Jan ( my brother ) was 10 years older then me and he had bought this car when he was a senior in high school in 1954. He was killed in the family car in February of 1963 when he was hit head on by a drunk driver. His 32 ended up being sold and the guy that bought it didn't want the rear wheels because they are split rim clincher wheels. Back then we had several old Ford wheels laying around so dad took the Kelsey Hays wheels off and put a pair of regular Ford wire wheels on.

Here are those wheels with the white paint still on them.
You can see the marks where the paint has been scraped off around the inside of the rim from removing the trim rims.
I still have the trim rims but they're still packed away some place.

DSC03604.JPG




All I have of the Viking sheet metal is the formed rear hood brace and the front grille panel.
Because I was missing the hood and both side panels, I had originally planned on selling the rear hood brace and the grille to someone that needed them to restore their Viking tractor.
Since then I have decided to go ahead and use the Viking sheet metal and that is probably going to get some one upset with me.
This grille is in very good condition and I am going to go and cut part of it away for clearance for the starter / generator.

I have taken the gas tank off and bolted the rear hood brace in place.

DSC03608.JPG



The original carburetor that was in the box of parts that I got with this tractor was missing some parts. Since I wasn't going to restore the tractor, I adapted a more modern Briggs & Stratton carburetor to it.
As you can see, this carburetor sticks out past the side of the rear hood brace. So I'm only going to put the top hood panel on it and leave the sides open.

DSC03609.JPG



I'm already getting a kink in my back from bending over while working on this so I hauled it up in the air and set it on stands.

DSC03610.JPG



Here is that nice grille panel fastened in place with the lower right corner chopped off.

DSC03611.JPG
 

·
Administrator - We’re all friends here
Joined
·
15,701 Posts
Sorry you lost your brother at such a young age. The memories live on.
 

·
Registered
Joined
·
1,189 Posts
GOSHEN INDIANA where they make Shasta campers like my 1968 compact and my 1971 stratoflyte . O and my grandfather knew the dodge Brothers he said they would tear up a bar than send people around to pay the damages he was born in 1889 .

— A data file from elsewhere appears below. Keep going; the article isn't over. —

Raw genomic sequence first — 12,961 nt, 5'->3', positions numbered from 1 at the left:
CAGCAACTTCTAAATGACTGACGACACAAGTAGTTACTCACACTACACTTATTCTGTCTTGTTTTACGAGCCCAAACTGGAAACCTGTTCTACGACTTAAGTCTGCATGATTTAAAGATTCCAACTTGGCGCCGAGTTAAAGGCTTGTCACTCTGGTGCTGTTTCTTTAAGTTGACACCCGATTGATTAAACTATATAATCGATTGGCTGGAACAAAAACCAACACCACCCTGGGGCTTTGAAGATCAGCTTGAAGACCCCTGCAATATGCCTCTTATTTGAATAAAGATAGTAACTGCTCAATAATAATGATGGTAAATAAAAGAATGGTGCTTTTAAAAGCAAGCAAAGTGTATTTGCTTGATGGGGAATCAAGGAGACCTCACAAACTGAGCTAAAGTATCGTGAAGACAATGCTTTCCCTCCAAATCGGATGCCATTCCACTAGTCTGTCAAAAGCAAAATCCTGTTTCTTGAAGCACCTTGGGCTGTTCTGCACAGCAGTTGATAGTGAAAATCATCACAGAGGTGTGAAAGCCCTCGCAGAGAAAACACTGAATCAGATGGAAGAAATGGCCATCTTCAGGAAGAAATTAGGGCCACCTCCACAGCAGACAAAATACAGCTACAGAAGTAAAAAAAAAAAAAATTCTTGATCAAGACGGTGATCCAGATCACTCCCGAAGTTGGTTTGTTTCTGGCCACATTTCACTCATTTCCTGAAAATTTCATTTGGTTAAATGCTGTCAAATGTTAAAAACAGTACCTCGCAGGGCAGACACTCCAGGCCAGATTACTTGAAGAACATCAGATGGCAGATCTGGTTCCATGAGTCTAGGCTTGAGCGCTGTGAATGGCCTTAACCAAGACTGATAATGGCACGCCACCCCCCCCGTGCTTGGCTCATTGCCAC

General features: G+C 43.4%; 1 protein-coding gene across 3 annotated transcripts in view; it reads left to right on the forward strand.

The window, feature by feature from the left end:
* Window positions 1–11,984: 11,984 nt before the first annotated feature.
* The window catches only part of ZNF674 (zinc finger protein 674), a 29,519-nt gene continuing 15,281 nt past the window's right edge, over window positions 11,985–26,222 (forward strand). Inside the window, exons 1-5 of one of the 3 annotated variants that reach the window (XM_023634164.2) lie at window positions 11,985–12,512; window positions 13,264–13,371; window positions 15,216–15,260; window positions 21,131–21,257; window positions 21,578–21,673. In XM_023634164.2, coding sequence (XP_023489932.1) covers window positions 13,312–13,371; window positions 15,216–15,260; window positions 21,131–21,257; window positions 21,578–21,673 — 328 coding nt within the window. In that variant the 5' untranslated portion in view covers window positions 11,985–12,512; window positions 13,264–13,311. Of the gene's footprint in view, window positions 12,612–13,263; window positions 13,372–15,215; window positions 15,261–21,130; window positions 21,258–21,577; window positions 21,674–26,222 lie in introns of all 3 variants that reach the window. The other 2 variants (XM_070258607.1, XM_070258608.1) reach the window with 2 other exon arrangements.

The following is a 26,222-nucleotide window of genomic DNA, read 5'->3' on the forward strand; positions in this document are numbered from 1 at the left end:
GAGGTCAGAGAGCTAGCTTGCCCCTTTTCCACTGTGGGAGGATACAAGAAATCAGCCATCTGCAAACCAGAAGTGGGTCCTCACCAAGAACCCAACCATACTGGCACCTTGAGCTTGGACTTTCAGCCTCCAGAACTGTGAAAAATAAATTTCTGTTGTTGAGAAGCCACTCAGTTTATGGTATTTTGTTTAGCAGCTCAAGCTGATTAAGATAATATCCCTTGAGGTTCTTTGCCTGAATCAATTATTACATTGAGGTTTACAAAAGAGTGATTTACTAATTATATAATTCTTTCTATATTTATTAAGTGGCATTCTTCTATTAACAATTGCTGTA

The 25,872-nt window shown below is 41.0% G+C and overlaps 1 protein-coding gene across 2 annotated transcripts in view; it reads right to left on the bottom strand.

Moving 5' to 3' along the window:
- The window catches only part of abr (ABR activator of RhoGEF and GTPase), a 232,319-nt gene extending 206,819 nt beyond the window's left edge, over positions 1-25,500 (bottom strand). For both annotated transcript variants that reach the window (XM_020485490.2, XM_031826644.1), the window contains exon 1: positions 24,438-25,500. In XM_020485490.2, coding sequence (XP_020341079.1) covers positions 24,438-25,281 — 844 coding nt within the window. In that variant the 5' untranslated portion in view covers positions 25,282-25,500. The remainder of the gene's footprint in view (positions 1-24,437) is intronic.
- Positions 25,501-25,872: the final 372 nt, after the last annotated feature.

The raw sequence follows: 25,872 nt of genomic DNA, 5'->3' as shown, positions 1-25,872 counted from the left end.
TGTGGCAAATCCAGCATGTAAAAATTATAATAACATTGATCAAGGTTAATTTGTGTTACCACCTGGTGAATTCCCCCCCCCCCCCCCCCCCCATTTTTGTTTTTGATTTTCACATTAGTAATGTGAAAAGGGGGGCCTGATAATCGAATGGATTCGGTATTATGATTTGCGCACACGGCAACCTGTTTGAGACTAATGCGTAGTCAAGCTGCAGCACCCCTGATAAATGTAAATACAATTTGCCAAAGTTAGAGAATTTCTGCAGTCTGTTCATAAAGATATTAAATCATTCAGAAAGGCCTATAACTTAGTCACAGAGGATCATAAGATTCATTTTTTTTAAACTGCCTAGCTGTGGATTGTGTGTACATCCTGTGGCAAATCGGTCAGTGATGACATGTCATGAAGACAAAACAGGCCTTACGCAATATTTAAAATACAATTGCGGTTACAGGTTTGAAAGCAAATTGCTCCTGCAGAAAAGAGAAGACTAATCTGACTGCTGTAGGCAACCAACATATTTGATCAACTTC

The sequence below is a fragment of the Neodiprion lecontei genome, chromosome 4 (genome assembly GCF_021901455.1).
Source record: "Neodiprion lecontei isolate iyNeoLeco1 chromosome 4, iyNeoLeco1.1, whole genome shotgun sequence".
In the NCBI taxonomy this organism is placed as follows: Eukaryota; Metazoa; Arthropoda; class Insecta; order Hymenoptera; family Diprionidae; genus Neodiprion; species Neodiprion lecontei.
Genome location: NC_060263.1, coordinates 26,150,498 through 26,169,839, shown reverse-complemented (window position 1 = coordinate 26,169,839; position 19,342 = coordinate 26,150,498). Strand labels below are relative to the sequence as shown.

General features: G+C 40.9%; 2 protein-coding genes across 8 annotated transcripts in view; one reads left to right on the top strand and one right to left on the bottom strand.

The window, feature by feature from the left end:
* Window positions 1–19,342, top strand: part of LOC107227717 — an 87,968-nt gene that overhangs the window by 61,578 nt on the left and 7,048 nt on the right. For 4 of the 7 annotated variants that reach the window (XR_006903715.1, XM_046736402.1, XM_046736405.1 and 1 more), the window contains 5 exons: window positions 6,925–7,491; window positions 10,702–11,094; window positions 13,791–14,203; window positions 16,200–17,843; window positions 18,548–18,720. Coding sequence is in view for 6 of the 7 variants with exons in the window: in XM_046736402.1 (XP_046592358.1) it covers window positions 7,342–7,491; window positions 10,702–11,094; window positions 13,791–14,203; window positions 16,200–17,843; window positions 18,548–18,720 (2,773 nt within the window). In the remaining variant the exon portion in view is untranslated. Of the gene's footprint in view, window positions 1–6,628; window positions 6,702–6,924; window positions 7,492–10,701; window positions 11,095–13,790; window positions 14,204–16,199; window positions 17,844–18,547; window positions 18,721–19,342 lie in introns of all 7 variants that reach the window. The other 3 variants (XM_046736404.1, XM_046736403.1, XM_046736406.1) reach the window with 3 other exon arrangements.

·
Lindeman crawler fan
Joined
·
2,888 Posts
Discussion Starter · #13 ·

·
Citizen of Earth
Joined
·
15,900 Posts
That is some wonderful family history. You should print out these posts and hand them to some interested and responsible young person in the family to preserve the history. I have some boxes of photos that I have no idea who the people are or when they were taken, except that they are "family". I do know some of the stories about long lost relatives, but I have no children of my own to pass them on to. And once the stories are gone, they can't be brought back.
 
  • Like
Reactions: jdcrawler

·
Lindeman crawler fan
Joined
·
2,888 Posts
Discussion Starter · #16 · (Edited)
I'm going to use this old piece of galvanized metal to make the hood.
Here I have bent one edge up on it on my smaller brake.

DSC03615.JPG



Then I run it thru the roller to flatten that edge down.

DSC03617.JPG



Ready to bend up the opposite edge.
All four sides have been bent over to create smooth rounded edges with double metal thickness around the edges.

DSC03613.JPG



Back in the late 80's, I built this 3-roller sheet metal roller.

DSC03620.JPG



The sheet metal is clamped between the first two rollers and the back roller is moved forward or backward to control the amount of the curve.
For this piece, the back roller is drawn up tight to make the radius of the curve as small as I can get it.

DSC03619.JPG



The piece is put in my larger brake and a slight bend is put into the center of it.

DSC03622.JPG



Here is how the hood looks so far.

DSC03623.JPG



I'm rolling a bead along the two side edges to make them a little more ridged.

DSC03625.JPG



The outside of the hood is primed and mounted on the tractor.

DSC03627.JPG



Here is a closer look at the beaded edge.

DSC03633.JPG
 

·
Super Moderator
Joined
·
10,243 Posts
I don't know if your vision in these projects...or your mechanical skills are more remarkable...it must be a distraction to take the pictures and post the commentary......it is appreciated, so thank you for taking the time...and exercising your patience
 

·
Administrator - We’re all friends here
Joined
·
15,701 Posts
That hood fits like a glove. Perfect bends.
 

·
Citizen of Earth
Joined
·
15,900 Posts
My dad was a "tin knocker" most of his life. He described what he did was massaging the metal. It is a skill and talent to do it as well as you.
 
1 - 20 of 344 Posts
Top